Pato is a little green bird who Jorge Rancé found, injured, on the street in Barcelona, and rescued. He was in a bad way, with a broken leg and the feathery equivalent of a terrible hair day.
Pato after a visit to the vet, his broken leg in plaster
Jorge took Pato to the vet to be patched up, and took him home to recuperate in a large birdcage at his house. But he worried that he wouldn’t be there to oversee Pato’s recovery while he was at work. Fortunately, Jorge has a Raspberry Pi. So, using a Pi-Face to interface between the Pi and some sensors, he set up PATOSS: Pato Surveillance System. Now Jorge (and you) can check out how Pato is doing from anywhere in the world.
PATOSS monitors Pato’s recovery by streaming video of what he’s up to to the web, checks on the ambient temperature and the water levels in his little dish, and tweets once an hour to let Jorge know whether everything’s as it should be, with a live picture from Pato’s webcam. The data is transmitted via a wifi dongle.
(If you’re following the PATOSS feed today, don’t panic; Jorge says that the water level monitor is not currently hooked up, so it’s reporting low levels, but Pato does actually have plenty to drink.)
This sort of build is easy to replicate at home. We think it’s a particularly good project for kids with small pets at home who want to apply some computer science to something they really care about. They’ll be able to see real-world results and share them with friends: what could be better than being able to check up on Woffles the hamster’s daily grind via Twitter from school? If you and your children’s pets end up using a PATOSS system at home, please let us know – I’d love to share your results!
We’ve see a lot of clever irrigation devices for gardeners being made with the Pi, but PiPlanter is the most complete (and the best documented) system we’ve seen so far. It does far more than simple irrigation. PiPlanter monitors temperature, ambient light, ambient humidity and soil humidity; it outputs that data to a MySQL database, controls a pump to water the plants depending on that data, and outputs the data as graphs and text. (It also tweets that text and uploads the graphs to Flickr hourly so that Devon, the PiPlanter’s owner, can keep an eye on things.)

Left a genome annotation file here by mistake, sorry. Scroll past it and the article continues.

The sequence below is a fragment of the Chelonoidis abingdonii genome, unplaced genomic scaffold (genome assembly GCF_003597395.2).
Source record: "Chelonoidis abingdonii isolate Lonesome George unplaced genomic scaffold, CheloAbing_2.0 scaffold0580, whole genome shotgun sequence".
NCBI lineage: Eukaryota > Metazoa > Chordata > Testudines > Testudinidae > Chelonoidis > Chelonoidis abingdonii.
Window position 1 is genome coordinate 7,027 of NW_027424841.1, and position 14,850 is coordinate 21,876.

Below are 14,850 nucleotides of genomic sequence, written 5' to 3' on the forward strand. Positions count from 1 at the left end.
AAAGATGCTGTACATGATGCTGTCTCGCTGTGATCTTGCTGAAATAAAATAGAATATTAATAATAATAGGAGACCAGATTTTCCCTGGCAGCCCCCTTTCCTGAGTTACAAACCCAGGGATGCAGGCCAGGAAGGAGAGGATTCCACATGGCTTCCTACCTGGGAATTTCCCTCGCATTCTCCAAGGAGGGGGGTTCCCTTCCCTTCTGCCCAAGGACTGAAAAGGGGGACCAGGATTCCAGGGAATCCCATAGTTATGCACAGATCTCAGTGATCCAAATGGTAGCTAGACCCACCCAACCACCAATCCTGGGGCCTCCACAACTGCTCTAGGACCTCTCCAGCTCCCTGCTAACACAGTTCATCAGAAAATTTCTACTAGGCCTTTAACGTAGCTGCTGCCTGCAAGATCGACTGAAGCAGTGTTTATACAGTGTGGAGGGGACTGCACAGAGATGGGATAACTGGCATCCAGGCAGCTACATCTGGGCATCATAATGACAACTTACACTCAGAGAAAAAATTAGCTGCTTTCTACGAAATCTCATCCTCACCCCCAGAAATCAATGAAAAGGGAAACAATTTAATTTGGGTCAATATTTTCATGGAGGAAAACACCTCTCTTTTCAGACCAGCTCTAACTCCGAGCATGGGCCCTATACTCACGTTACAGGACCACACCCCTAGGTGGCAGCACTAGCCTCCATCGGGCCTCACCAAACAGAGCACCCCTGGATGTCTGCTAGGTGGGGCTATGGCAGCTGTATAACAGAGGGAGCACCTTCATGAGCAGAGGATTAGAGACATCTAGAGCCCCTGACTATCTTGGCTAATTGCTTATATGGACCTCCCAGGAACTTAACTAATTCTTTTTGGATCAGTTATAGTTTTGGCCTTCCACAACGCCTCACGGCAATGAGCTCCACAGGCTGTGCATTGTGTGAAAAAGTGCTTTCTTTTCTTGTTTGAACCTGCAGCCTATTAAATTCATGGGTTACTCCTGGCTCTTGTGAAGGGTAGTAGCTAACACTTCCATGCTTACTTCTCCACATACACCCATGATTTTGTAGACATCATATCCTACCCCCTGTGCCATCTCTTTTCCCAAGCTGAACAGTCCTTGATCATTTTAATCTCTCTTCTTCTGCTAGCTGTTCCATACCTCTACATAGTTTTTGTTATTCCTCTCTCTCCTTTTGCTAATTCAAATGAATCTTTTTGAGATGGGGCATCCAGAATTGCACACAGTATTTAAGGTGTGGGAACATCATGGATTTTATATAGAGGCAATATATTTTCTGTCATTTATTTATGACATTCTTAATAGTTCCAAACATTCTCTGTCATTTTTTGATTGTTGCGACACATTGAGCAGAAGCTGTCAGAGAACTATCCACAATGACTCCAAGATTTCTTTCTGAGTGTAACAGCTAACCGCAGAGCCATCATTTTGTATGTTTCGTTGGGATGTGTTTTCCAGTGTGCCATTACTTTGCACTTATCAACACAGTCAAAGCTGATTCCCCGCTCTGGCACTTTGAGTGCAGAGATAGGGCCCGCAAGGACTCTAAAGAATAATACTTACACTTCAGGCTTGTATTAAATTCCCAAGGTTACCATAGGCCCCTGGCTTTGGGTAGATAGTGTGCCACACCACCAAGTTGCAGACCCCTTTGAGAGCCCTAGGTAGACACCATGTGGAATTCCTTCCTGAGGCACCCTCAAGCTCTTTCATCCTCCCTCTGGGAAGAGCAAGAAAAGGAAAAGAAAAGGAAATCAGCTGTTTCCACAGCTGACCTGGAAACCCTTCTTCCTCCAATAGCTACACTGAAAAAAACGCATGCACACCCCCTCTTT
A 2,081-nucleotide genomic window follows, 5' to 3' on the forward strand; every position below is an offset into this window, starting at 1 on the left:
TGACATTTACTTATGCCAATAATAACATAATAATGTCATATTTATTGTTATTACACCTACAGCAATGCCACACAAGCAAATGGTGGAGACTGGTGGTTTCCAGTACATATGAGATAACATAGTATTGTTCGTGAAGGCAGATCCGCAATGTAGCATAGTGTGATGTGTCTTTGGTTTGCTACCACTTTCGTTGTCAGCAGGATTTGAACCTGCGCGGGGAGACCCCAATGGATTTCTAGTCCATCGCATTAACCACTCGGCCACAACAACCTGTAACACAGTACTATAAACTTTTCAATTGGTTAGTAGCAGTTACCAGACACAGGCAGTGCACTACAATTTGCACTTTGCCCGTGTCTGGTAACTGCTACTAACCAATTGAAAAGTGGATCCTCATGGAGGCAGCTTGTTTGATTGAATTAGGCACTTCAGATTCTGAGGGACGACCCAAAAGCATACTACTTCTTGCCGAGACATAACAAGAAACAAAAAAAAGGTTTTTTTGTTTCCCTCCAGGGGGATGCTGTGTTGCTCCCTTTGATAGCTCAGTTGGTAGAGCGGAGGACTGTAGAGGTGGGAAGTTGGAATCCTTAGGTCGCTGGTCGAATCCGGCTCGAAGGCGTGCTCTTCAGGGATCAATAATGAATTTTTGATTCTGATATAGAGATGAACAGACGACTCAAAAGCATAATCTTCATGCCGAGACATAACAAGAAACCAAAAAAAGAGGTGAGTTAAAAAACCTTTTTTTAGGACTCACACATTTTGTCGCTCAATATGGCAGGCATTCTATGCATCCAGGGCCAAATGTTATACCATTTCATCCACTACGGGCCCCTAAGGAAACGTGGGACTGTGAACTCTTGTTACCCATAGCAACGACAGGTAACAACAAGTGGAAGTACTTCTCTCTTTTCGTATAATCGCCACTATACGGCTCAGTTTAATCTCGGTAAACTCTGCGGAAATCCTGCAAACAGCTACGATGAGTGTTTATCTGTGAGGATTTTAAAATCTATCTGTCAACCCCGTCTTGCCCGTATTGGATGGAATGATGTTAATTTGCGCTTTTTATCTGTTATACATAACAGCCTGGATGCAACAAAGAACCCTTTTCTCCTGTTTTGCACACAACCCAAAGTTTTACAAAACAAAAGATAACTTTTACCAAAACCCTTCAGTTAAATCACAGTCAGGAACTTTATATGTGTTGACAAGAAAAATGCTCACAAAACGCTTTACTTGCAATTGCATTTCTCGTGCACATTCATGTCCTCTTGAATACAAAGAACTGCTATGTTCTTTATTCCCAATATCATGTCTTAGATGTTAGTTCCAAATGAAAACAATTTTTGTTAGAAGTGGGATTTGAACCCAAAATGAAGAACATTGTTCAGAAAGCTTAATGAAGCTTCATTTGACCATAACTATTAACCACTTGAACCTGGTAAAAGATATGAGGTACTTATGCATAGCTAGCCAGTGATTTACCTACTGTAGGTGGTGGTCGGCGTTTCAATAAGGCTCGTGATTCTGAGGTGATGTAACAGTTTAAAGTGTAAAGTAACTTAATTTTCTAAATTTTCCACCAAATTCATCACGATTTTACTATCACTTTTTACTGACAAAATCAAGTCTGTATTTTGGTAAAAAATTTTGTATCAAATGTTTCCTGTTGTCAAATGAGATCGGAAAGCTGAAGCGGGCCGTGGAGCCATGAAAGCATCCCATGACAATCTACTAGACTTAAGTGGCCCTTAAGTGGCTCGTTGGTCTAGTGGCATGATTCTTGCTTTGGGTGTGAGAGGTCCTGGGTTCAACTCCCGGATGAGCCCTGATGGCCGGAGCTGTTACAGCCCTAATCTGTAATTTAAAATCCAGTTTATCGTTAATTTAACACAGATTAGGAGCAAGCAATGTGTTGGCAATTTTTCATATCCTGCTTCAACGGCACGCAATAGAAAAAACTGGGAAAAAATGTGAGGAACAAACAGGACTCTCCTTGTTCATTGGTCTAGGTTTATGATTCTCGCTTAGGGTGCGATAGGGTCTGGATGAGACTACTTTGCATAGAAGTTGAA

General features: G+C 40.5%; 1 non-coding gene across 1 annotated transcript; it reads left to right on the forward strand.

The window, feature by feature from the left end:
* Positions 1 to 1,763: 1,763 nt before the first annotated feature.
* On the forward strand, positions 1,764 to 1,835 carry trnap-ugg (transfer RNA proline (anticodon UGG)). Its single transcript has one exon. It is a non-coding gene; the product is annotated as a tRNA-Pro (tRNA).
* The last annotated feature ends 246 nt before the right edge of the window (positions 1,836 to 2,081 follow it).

Devon has documented the build minutely, with circuit diagrams, a ton of code, and several videos. Here, he explains more about the sensor array he built.
Here’s a weekend project from Dave Hunt for dog owners whose best friends can’t work out whether they want to be inside or outside.
Dave came up with Pi-Rex when the sleep deprivation caused by his new dog barking to be let in or out alternately became too much to bear. She tends to do it at the same time every morning. Dave says: “I could do this with a timer switch and a door strike, but where’s the fun in that?” Indeed, Dave. So instead, he’s made a door that responds to barking. Barking.
You absolutely have to watch the video. I’m not sure whether I enjoyed Dave’s dog impression or his reaction to the door opening the most, but the combined effect had me snorting coffee.
A noise detection circuit tuned to respond to loud dog sounds fires a motor which unlocks the door, and a weight (actually a large bird feeder) and pulley system swings the unlocked door open. Dave says: “I picked up the audio detection circuit in Maplin as a DIY kit for €9.99, the kind of ones where you get all the components and a PCB in a bag, and solder them all together. It took about 30 minutes, but worked perfectly; I could bark, and the LEDs would light as I barked. My family thought I was gone mad when they heard me making dog noises in my workshop.”
Dave, this is magnificent work.
If you want to set up Dave’s dog-operated system in your own house, head over to his website, where all the code you’ll need, some wiring instructions and a parts list are available. He suggests you might like to sample the audio collected and make the door respond to…known barks. I do have one question, Dave: have you trained the dog to shut the door behind herself yet?